Presentation on theme: "Welcome to the Presentation on Marginal Costing"— Presentation transcript:
1Welcome to the Presentation on Marginal Costing Epari Sameer Kumar
2Learning Objectives Agenda Meaning of marginal cost and marginal costingMarginal cost vs. Absorption costAscertain Income under both marginal costing and Absorption costing
3IntroductionThe costs that vary with a decision should only be included in decision analysis. For many decisions that involve relatively small variations from existing practice and/or are for relatively limited periods of time, fixed costs are not relevant to the decision. This is because either fixed costs tend to be impossible to alter in the short term or managers are reluctant to alter them in the short term.
4Definition What is Marginal cost ? The cost of producing one more unit Or the cost which could be avoided bynot producing a unitWhat is Marginal costing ?An approach in which only variable costs are included in cost of salesfixed costs are treated as period costsand are written off as incurred
5The Marginal Cost of a product Variable cost Direct Lab our + Direct Material + Direct Expenses + Variable Overheads
6Theory of Marginal Costing As set out by CIMA London.In relation to a given volume of output, additional output can normally be obtained at less than proportionate cost because within limits, the aggregate of certain items of cost will tend to remain fixed and only the aggregate of the remainder will tend to rise proportionately with an increase in output. Conversely, a decrease in the volume of output will normally be accompanied by less than proportionate fall in the aggregate cost.
7Simple Steps to Understand the above theory If the volume of output increases, the cost per unit in normal circumstances reduces. Conversely, if an output reduces, the cost per unit increases.Eg: If a factory produces 1000 units at a total cost of Rs.3,000 and if by increasing the output by one unit the cost goes up to Rs.3,002, the marginal cost of additional output will be Rs.2. ( )
8(i.e. Additional cost/Additional units=45/20=Rs.2.25) Continue…….If an increase in output is more than one, the total increase in cost divided by the total increase in output will give the average marginal cost per unit.Eg: The output is increased to 1020 units from 1000 units and the total cost to produce these units is Rs.1,045, the average marginal cost per unit is Rs.2.25.(i.e. Additional cost/Additional units=45/20=Rs.2.25)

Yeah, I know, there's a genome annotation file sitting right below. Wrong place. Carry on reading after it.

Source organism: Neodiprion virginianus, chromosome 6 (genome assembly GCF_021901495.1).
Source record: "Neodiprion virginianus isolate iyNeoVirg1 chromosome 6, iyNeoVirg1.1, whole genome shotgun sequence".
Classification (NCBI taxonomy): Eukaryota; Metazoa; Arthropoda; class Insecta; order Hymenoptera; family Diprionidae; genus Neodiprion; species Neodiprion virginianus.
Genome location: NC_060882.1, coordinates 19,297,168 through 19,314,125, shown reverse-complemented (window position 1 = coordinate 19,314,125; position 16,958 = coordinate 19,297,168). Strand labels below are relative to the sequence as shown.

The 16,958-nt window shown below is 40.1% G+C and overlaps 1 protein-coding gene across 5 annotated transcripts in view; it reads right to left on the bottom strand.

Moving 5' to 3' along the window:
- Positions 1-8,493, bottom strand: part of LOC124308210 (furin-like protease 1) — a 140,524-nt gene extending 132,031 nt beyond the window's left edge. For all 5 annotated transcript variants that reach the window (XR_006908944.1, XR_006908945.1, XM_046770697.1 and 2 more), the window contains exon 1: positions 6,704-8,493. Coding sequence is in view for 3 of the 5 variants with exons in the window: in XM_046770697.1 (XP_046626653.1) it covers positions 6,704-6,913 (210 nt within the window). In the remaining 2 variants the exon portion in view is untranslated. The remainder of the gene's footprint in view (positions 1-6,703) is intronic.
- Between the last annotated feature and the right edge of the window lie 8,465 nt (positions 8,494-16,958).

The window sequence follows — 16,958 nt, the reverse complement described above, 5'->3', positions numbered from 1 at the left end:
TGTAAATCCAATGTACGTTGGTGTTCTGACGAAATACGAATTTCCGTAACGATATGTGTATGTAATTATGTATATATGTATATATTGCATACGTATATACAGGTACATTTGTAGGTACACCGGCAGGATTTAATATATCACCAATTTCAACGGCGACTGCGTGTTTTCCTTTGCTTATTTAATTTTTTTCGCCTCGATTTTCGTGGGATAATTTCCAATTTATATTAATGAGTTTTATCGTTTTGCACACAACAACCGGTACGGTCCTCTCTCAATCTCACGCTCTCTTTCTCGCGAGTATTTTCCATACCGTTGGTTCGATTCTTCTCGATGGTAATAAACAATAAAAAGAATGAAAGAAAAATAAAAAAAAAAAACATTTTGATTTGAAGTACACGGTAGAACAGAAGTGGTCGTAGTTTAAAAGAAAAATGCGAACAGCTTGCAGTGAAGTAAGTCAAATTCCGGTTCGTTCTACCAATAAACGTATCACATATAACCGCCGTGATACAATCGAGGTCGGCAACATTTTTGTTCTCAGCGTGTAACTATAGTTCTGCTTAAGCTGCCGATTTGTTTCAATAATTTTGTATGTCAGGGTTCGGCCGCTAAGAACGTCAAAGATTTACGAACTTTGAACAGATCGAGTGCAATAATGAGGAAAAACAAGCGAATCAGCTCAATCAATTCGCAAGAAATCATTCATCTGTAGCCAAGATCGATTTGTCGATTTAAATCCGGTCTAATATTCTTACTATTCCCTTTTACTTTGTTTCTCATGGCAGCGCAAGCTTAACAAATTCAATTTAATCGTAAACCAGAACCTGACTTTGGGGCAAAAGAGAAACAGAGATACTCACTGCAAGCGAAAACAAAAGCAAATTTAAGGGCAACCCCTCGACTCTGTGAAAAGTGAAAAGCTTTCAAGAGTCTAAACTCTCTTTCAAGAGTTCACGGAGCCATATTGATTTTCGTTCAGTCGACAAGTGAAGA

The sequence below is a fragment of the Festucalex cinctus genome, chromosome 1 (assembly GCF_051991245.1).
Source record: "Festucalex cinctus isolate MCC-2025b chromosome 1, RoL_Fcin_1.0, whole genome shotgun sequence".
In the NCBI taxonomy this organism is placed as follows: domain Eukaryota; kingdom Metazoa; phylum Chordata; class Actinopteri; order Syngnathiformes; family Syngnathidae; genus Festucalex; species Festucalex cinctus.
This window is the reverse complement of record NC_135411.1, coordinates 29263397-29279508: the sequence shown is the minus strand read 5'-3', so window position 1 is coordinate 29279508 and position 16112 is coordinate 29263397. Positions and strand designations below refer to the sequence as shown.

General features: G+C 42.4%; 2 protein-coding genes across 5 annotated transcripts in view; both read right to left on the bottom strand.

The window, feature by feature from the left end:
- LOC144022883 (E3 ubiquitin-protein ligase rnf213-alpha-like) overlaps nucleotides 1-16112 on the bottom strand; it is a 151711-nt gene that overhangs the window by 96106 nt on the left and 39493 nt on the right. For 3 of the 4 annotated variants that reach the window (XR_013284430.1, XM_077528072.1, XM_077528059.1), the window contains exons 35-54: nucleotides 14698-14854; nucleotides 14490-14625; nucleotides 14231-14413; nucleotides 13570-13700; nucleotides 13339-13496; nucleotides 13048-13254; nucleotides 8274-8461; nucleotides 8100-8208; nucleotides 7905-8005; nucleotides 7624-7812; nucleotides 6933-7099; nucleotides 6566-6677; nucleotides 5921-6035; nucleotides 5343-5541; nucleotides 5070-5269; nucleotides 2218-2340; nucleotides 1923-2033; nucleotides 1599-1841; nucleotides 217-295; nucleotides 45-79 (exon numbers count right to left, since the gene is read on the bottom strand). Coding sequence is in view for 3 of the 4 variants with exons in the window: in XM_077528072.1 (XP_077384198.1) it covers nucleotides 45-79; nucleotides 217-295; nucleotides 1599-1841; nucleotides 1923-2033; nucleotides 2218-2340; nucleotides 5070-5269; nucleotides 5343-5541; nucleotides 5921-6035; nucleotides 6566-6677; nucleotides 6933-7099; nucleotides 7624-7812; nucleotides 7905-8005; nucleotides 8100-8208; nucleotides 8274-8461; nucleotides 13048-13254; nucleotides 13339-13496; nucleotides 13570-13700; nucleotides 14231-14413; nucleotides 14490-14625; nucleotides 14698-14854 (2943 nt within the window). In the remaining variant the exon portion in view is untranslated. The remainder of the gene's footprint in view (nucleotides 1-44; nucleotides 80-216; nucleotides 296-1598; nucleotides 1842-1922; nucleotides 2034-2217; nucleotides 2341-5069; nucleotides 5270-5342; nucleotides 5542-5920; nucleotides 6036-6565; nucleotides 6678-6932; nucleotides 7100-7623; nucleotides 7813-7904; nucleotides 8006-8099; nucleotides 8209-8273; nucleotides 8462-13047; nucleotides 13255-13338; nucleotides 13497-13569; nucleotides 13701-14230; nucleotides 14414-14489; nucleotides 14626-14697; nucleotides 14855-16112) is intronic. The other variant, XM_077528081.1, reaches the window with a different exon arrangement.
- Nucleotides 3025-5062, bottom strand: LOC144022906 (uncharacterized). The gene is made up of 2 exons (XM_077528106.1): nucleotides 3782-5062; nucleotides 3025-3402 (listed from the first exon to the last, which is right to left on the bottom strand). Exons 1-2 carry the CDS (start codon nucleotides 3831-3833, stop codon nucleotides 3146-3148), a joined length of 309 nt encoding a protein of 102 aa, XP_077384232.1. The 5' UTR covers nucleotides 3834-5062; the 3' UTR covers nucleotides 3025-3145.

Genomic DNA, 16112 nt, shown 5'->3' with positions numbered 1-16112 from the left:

9Explanatory Definition Marginal costing may be defined as the technique of presenting cost data wherein variable costs and fixed costs are shown separately for managerial decision-making. It should be clearly understood that marginal costing is not a method of costing like process costing or job costing. Rather it is simply a method or technique of the analysis of cost information for the guidance of management which tries to find out an effect on profit due to changes in the volume of output.
10Alternative Name for marginal costing Direct CostingVariable Costing
11Concept of Contribution Sales Revenue-Variable Cost(i.e. Marginal Cost)Contribution may be defined as the profit before the recovery of fixed costs. Thus, contribution goes toward the recovery of fixed cost and profit, and is equal to fixed cost plus profit (Contribution = Fixed cost + Profit).
12Break Even PointIn case a firm neither makes profit nor suffers loss, Contribution will be just equal to fixed cost (C = F). this is known as break even point.
13Relation with Marginal Costing The concept of contribution is very useful in marginal costing. It has a fixed relation with sales. The proportion of contribution to sales is known as P/V ratio which remains the same under given conditions of production and sales
14The Principles of Marginal Costing 1. For any given period of time, fixed costs will be the same, for any volume of sales and production (provided that the level of activity is within the ‘relevant range’). Therefore, by selling an extra item of product or service the following will happen.Revenue will increase by the sales value of the item sold.Costs will increase by the variable cost per unit.Profit will increase by the amount of contribution earned from the extra item.